By: Nick van Dinther
It’s so difficult to pull off a horror film that’s truly frightening. Many movies rely on jump scares or violent deaths, but the results rarely stick with you after the fact. It’s a genre that’s incredibly divisive between both fans and critics, and fails more often than it succeeds for both. A filmmaker needs to bring something genuinely special and memorable to the table to appeal to all. Writer/director Ari Aster has answered the call with Hereditary. Hereditary is not just one of the best horror films of the year, it may be one of the best films you’ll ever see – period.
Loss affects everyone differently, and this is exactly what the Graham family endures after Annie (Toni Collette) loses her mother. Upon her passing, the family begins to notice strange and terrifying changes in their lives. This triggers Annie to look deeper into her past in an attempt to restore her family back to the normalcy of before, and escape whatever sinister presence has been unleashed on them.
With his feature film debut, Ari Aster sits alongside other up-and-coming visionaries like Ava DuVernay, Barry Jenkins, and Damien Chazelle. He has crafted a haunting, lingering, and truly terrifying film that pays homage to horror classics, while bringing something entirely new to the table. Hereditary is a visceral film that uses a combination of subtlety and foreshadowing to contrast the intensity and shock of the story. From the extended scenes that drag out just enough to hit their peak point of tension to knowing the exact moments to use horrifying imagery, Hereditary is a horror masterclass.
The act of mixing the past with the present is no more evident than in the film’s score. Former Arcade Fire saxophonist Colin Stetson takes over the composing duties here and adds another layer to Hereditary’s depth. Stetson creates an inherently evil sounding backdrop that remains prevalent without ever overshadowing. Similar to the way that Nine Inch Nails’ Trent Reznor is becoming a staple in scoring films, this would be a great career choice for Stetson.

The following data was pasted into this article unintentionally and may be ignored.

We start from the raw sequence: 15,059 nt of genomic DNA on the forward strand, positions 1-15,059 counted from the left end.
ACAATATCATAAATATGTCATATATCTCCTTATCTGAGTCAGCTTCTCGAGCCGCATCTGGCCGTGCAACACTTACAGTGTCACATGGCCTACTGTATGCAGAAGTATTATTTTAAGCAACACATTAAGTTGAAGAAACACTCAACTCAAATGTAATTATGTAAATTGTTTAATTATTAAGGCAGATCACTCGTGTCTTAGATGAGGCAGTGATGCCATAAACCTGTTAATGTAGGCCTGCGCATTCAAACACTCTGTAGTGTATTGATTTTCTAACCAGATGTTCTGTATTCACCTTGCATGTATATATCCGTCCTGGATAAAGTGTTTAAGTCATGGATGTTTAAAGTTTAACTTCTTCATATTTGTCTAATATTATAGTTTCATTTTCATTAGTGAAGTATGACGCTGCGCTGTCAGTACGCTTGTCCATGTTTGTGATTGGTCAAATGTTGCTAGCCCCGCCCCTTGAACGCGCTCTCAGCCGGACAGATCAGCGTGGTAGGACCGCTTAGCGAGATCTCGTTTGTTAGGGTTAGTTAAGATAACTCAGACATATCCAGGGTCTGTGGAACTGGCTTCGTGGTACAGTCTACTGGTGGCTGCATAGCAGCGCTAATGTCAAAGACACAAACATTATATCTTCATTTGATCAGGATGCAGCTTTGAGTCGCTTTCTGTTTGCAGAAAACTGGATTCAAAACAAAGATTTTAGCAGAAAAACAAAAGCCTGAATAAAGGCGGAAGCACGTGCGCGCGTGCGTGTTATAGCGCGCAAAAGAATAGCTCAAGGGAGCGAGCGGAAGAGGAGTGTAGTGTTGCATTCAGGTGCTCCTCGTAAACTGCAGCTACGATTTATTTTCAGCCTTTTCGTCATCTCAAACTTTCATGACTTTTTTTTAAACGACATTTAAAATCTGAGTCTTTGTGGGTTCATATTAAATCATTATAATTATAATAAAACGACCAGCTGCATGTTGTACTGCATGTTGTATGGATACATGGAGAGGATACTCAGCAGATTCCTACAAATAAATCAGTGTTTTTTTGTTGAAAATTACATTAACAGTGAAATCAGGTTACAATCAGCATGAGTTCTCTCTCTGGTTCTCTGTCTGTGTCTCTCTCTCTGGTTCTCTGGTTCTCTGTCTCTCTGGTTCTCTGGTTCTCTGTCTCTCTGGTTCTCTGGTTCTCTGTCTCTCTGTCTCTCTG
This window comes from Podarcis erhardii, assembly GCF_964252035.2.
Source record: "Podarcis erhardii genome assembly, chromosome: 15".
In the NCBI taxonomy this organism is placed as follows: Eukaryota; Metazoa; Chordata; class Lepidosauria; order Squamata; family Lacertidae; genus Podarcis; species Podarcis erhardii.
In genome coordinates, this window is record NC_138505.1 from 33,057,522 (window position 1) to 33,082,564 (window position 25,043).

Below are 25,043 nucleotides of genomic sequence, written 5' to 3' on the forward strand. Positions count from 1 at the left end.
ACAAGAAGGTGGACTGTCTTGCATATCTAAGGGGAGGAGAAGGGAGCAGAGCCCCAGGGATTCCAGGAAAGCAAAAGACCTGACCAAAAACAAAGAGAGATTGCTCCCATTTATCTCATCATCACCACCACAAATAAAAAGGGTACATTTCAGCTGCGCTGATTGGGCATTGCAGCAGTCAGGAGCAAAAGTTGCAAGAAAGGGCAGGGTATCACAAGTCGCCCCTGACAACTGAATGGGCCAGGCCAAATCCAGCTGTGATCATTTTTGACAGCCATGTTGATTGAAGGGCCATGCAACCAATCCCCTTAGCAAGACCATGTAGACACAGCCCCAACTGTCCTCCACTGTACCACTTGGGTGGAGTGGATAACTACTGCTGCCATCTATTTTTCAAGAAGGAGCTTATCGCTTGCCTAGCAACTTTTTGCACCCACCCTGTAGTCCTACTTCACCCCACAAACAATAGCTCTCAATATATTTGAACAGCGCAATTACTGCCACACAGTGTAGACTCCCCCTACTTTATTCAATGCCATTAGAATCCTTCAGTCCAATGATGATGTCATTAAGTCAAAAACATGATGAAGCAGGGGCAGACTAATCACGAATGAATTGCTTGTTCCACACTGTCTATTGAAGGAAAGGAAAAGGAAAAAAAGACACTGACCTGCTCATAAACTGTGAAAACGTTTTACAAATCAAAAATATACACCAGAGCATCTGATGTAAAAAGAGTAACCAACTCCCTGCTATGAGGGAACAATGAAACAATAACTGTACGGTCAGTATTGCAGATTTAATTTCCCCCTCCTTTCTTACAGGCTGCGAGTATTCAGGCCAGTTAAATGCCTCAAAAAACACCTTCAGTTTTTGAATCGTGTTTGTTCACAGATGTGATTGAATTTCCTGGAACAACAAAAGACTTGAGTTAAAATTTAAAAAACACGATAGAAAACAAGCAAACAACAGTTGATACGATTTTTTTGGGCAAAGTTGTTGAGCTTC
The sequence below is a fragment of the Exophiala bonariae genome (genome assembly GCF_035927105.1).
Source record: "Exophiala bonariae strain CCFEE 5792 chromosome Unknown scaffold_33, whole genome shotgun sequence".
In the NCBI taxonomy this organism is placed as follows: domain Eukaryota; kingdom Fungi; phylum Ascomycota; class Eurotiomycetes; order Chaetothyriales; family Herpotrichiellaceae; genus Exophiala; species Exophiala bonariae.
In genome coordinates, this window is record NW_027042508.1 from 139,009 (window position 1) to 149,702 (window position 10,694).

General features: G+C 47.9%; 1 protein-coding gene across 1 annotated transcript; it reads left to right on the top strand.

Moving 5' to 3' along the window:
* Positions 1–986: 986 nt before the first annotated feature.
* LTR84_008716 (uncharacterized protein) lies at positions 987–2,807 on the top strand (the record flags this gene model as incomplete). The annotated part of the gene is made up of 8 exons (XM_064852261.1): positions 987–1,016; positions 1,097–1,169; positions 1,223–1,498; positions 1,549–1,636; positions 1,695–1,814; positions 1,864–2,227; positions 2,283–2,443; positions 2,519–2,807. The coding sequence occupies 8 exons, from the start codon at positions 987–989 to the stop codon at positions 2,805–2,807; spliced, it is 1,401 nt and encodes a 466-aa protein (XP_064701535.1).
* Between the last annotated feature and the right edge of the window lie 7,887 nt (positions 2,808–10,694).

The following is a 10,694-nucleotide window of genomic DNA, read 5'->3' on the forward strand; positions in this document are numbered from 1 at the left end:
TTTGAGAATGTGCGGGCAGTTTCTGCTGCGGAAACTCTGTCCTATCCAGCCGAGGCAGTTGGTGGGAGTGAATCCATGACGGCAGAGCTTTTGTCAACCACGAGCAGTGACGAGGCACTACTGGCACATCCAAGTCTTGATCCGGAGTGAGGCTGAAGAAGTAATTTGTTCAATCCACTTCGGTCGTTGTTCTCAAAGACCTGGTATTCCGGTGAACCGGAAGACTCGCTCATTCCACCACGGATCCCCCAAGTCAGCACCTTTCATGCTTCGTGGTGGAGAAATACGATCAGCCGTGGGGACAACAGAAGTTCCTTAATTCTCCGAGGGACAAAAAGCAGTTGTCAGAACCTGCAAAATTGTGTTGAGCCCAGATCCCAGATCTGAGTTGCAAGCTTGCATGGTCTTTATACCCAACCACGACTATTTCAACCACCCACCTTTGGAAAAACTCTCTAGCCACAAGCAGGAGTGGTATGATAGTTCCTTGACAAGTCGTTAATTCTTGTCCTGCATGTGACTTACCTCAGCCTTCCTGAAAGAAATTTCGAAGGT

If that wasn’t enough, Hereditary is also capped off by a career-best performance from Toni Collette. Since the beginning of 2017, she has had 10 title roles (including last month’s Birthmarked), and she’s still able to bring something new to each character. Here, she leads the story with a captivating performance of a woman trying to hold both herself and her family together. She goes through a wave of emotions throughout this one, and she hits each note effortlessly. The family dynamic makes every moment engaging, especially with the children. Milly Shapiro is so wonderfully creepy as Charlie, the daughter with the strongest link to her deceased grandmother, and Alex Wolff brings everything together as the troubled teenager. Wolff, known most recently for his lead role in Jumanji: Welcome to the Jungle, proves he has the chops to keep pursuing dramatic roles (his excellent work in Patriot’s Day supports this as well). Ann Dowd (Compliance) also shines. Whenever she’s on screen, she brings a sense of calmness to an otherwise tense movie.
Hereditary is an instant horror classic. Ari Aster has created a superb film that will make your skin crawl while you watch it, and stay fresh in your mind long after you’ve left the theatre.
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Nick van Dinther: @NickVanDinther